Georgia College & State University
Georgia Institute of Technology-Main Campus
Georgia Southern University
Georgia State University
High Point University
Indiana University-Bloomington
James Madison University
Kennesaw State University
Landmark College
Lawrence University
Lesley University
Louisiana State University-Shreveport
Loyola Marymount University
Lynn University
Mercer University
Miami of Ohio
Mitchell College
Muskingum University
North Carolina State University at Raleigh
Northeastern University
Oglethorpe University
Ohio State University-Main Campus
Purdue University-Main Campus
Rhodes College
Rollins College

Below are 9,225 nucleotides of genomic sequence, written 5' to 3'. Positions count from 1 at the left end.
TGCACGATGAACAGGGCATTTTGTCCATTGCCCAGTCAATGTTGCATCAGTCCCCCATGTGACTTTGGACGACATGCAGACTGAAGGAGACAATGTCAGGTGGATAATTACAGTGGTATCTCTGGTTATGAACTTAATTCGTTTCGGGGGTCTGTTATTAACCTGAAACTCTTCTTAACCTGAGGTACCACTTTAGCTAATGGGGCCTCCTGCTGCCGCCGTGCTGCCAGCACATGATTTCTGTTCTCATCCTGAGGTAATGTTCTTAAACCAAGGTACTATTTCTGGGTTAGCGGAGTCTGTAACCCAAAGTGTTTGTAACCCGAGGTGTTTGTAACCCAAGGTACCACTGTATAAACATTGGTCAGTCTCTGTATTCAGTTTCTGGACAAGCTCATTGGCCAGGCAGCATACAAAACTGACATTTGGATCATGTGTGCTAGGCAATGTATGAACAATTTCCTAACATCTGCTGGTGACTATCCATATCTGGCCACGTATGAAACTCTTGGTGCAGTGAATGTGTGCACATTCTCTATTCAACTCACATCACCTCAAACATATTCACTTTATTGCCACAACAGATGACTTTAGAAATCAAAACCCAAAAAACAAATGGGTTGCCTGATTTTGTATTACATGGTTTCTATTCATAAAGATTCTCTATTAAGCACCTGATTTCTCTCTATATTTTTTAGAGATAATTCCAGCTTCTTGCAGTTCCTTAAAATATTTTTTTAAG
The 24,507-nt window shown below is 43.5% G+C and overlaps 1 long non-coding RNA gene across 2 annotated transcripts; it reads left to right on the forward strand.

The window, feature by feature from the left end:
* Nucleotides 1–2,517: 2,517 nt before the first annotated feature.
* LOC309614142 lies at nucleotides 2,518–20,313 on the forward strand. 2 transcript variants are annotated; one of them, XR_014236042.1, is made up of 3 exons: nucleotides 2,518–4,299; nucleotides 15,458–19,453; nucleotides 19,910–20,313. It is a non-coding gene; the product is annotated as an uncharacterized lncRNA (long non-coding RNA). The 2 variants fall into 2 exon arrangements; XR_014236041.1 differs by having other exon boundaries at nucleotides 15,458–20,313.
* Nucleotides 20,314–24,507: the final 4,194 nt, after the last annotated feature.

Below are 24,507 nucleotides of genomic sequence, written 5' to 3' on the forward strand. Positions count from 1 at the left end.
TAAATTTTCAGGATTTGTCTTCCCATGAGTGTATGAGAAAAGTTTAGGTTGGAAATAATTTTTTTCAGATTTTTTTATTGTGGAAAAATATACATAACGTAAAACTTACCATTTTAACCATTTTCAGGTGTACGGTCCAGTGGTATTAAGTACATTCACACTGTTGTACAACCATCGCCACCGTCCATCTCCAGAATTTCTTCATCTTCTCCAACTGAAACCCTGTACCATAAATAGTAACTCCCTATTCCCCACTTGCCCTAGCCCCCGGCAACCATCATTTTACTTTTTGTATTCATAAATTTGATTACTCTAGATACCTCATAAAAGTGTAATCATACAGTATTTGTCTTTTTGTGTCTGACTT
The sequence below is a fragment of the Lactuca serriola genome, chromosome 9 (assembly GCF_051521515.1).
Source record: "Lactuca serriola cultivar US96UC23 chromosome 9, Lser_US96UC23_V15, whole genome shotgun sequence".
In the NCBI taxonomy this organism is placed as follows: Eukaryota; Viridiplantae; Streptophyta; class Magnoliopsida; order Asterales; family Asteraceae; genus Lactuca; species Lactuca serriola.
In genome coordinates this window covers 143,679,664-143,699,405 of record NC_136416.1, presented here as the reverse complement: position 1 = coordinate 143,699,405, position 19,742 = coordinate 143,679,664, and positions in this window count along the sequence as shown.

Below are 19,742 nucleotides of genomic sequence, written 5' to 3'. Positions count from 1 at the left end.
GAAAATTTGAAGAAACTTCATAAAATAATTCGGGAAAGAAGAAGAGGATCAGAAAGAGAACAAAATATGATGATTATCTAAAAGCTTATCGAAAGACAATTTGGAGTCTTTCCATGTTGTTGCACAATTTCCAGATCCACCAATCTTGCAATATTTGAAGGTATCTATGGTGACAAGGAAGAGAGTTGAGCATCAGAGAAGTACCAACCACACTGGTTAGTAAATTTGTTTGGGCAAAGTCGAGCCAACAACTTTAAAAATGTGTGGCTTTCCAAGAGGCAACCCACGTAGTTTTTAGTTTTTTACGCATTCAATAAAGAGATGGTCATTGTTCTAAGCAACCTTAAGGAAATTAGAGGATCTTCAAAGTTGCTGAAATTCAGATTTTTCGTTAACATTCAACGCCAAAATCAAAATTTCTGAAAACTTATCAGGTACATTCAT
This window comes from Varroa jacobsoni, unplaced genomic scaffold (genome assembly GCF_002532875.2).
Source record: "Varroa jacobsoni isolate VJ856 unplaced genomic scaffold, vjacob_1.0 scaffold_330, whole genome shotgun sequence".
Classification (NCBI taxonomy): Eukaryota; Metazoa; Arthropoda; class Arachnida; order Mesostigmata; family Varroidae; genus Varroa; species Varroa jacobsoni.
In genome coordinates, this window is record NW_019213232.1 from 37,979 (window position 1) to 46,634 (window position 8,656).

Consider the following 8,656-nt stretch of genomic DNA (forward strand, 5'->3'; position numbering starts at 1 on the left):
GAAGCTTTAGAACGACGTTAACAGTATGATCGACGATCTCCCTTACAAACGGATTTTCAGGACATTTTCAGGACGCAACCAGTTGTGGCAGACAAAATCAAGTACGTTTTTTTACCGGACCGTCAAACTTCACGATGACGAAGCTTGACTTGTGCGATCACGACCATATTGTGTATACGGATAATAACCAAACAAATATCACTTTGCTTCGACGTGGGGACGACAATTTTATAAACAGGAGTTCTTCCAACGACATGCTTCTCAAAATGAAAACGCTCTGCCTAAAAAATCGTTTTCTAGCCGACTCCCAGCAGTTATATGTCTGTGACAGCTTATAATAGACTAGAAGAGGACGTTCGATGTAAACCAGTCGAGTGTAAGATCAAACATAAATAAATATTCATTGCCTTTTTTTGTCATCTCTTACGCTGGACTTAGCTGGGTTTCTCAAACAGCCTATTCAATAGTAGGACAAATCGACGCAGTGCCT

Rutgers University-New Brunswick
Saint Louis University-Main Campus
Samford University
Sarah Lawrence College
Skidmore College
Southern Methodist University
St. Olaf University
Suffolk University
Texas Christian University
The University of Alabama
The University of Tampa
The University of Tennessee
The University of Texas at Austin
Tulane University of Louisiana
UC-San Diego
University of Alabama at Birmingham
University of Arizona
University of Georgia
University of Illinois at Urbana-Champaign
University of Kentucky
University of Massachusetts Amherst
University of Miami
University of Michigan-Ann Arbor
University of Mississippi Main Campus
University of Missouri
University of North Carolina at Chapel Hill
University of North Georgia
University of Pittsburgh-Pittsburgh Campus
University of Rochester
University of South Carolina-Columbia
University of Virginia-Main Campus
University of Washington-Seattle Campus
Valdosta State University
Virginia Polytechnic Institute and State University
Wake Forest University
Wellesley College
Western Carolina University